Mapping the evidence to evaluate the effectiveness of continued medical education: A pilot evidence gap map of systematic reviews


Numerous systematic reviews have been carried out to evaluate educational programs, but the studies vary greatly in design, type, and complexity of the educational activity. Rooted in systematic review methodology, gap maps are a new tool that illustrate available evidence in visual maps. An evidence gap map can highlight the effectiveness of educational programs and identify knowledge gaps and, in so doing, help health care providers make evidence-based decisions to maintain and improve quality of care
Summary Of Work
We did a pilot search for any systematic review of ‘continuing education’ (MesH term), year 1946-2021, in MEDLINE (Ovid). Two researchers screened and compared studies. Studies were included/excluded in accordance to criteria: Systematic reviews that evaluated continued medical education targeting health care professionals, in chronic care settings. We mapped evidence from systematic reviews in an evidence gap map. The x-axis of the map includes five evaluation outcomes: Kirkpatrick’s four levels (‘Reaction’, ‘learning’, ‘behavior’, ‘results’) and ‘process evaluations’. The y-axis includes study characteristics of the educational program (location, timeframe, type of intervention, learning design). Filters were used to further refine the categories.

Summary Of Results
We identified 389 systematic reviews of which 31 were included for mapping; 14 were systematic reviews of quantitative studies (three included meta-analysis); 6 qualitative studies; 11 included both qualitative and qualitative studies. Most of the available evidence focused on the impact of educational programs on competency-based outcomes (knowledge, skills, attitudes) and few on practice outcomes (e.g. quality of care, medical practice) or process outcomes. Vital study characteristics, such as learning design illuminating how the educational programs may be effective, were mostly missing from the evaluation designs.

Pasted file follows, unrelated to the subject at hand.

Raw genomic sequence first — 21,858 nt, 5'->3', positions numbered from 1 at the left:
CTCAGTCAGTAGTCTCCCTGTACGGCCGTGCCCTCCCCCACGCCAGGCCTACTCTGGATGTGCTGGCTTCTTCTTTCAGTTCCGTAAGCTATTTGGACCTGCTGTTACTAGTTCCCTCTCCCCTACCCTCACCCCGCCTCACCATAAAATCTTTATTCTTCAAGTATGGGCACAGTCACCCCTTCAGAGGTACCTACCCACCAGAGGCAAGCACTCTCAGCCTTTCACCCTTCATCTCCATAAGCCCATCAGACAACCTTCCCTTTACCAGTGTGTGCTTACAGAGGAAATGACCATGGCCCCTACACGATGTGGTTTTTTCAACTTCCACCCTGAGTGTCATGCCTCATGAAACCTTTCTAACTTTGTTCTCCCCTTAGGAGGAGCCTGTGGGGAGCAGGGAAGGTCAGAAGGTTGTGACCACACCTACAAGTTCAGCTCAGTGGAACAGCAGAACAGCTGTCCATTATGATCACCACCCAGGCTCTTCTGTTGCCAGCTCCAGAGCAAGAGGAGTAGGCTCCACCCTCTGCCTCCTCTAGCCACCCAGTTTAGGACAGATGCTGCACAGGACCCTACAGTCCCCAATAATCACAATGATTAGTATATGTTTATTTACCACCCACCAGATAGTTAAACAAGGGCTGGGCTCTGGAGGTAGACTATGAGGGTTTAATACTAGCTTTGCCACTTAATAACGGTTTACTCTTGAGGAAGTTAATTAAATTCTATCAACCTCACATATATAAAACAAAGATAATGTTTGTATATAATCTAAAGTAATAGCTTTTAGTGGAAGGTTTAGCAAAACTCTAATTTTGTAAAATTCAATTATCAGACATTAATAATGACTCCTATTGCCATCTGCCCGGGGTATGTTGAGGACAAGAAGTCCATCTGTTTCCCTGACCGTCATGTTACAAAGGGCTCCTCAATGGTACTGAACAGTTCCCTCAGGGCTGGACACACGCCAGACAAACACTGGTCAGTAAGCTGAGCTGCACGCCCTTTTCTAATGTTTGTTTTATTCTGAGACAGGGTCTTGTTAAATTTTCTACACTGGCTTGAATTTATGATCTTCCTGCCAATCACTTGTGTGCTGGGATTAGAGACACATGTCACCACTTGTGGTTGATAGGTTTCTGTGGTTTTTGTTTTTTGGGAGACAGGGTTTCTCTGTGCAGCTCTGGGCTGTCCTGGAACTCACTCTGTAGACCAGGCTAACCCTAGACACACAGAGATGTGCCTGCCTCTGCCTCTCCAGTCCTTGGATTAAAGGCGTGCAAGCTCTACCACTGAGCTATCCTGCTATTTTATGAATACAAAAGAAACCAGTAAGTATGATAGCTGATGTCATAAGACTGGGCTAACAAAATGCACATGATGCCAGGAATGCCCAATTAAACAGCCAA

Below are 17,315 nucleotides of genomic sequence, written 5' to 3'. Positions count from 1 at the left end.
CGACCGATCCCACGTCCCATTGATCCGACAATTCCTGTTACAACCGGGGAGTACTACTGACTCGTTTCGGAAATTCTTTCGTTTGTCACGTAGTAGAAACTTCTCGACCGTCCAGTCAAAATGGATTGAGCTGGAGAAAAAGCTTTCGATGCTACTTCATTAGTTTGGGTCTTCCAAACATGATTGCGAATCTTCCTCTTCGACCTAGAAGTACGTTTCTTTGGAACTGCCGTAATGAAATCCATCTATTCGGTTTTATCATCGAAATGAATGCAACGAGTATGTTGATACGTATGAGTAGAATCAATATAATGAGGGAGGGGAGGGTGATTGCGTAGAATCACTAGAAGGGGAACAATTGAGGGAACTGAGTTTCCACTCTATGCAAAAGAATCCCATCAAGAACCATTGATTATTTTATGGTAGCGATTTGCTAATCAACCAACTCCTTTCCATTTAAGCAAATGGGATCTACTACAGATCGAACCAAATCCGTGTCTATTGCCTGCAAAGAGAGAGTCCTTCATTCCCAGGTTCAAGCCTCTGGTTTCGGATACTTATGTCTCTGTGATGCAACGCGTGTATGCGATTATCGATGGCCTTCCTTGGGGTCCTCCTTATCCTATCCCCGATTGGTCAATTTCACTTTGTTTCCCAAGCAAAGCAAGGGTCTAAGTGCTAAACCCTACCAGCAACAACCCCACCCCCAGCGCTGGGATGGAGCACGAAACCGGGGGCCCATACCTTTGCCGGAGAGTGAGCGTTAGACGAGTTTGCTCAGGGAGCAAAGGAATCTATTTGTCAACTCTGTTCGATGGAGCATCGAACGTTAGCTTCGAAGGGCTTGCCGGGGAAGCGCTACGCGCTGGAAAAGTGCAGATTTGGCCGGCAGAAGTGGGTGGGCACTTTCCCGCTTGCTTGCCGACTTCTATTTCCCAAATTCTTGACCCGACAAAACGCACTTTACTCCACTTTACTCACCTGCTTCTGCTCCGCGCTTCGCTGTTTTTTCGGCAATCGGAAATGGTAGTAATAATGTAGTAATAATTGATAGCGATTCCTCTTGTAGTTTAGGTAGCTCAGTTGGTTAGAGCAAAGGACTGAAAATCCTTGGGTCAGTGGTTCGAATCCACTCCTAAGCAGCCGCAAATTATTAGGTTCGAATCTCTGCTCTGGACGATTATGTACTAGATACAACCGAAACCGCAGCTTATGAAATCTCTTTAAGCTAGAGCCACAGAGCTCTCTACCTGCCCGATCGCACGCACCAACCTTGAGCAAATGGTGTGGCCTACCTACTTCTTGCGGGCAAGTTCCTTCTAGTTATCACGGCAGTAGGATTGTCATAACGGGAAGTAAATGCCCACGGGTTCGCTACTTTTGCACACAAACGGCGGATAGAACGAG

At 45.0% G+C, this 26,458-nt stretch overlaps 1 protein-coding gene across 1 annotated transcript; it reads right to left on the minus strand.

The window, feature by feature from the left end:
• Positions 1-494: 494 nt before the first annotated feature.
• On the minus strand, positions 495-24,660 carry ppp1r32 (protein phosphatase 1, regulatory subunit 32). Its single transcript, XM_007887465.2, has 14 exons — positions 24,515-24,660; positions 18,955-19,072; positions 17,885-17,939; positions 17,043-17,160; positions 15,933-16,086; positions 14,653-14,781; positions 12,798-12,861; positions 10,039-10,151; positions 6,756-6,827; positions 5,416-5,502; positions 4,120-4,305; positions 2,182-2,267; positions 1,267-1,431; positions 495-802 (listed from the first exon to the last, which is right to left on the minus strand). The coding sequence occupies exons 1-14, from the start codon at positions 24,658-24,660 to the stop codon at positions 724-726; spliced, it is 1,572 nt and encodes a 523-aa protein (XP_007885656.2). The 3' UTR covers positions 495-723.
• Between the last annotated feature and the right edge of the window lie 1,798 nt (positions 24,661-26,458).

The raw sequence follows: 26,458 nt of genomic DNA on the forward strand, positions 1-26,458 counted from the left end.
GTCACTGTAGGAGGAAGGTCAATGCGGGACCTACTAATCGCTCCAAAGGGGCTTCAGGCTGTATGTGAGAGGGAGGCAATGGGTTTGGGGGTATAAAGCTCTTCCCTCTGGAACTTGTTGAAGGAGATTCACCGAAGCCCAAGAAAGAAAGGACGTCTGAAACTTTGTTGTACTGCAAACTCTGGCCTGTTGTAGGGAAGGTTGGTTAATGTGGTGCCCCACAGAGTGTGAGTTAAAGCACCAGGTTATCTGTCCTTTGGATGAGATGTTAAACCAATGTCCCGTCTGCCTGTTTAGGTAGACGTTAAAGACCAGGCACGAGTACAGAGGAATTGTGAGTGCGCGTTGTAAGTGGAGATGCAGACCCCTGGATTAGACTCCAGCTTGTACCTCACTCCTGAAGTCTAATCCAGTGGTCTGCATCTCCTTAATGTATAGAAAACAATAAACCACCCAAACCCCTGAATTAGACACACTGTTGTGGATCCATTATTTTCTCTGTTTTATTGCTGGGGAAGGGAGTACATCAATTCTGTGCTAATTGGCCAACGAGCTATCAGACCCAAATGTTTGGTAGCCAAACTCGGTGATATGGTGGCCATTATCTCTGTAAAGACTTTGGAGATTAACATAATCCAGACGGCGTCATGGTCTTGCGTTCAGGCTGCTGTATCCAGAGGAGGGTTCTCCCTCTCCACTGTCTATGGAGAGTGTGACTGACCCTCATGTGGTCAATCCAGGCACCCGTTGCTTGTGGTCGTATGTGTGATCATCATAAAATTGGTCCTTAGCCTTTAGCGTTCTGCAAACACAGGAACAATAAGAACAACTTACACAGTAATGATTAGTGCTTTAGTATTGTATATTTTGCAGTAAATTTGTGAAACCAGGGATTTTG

Discussion And Conclusion
This pilot evidence gap map illustrates that the available evidence for the effectiveness of medical education is mostly limited to competency-based outcomes and identifies vital knowledge gaps that, if illuminated, help understand the complex nature of continued medical education research. A more comprehensive search will update and complete the evidence gap map.
Take Home Messages
This pilot evidence gap map shows that most of the available evidence for the effectiveness of continued medical education focused on competency-based outcomes, without illuminating why and how it works, and under which circumstances.

Original languageEnglish
Publication date2022
Publication statusPublished - 2022
EventAssociation for Medical Education in Europe AMEE 2022 - Europe, Lyon, France
Duration: 27 Aug 202231 Aug 2022


ConferenceAssociation for Medical Education in Europe AMEE 2022


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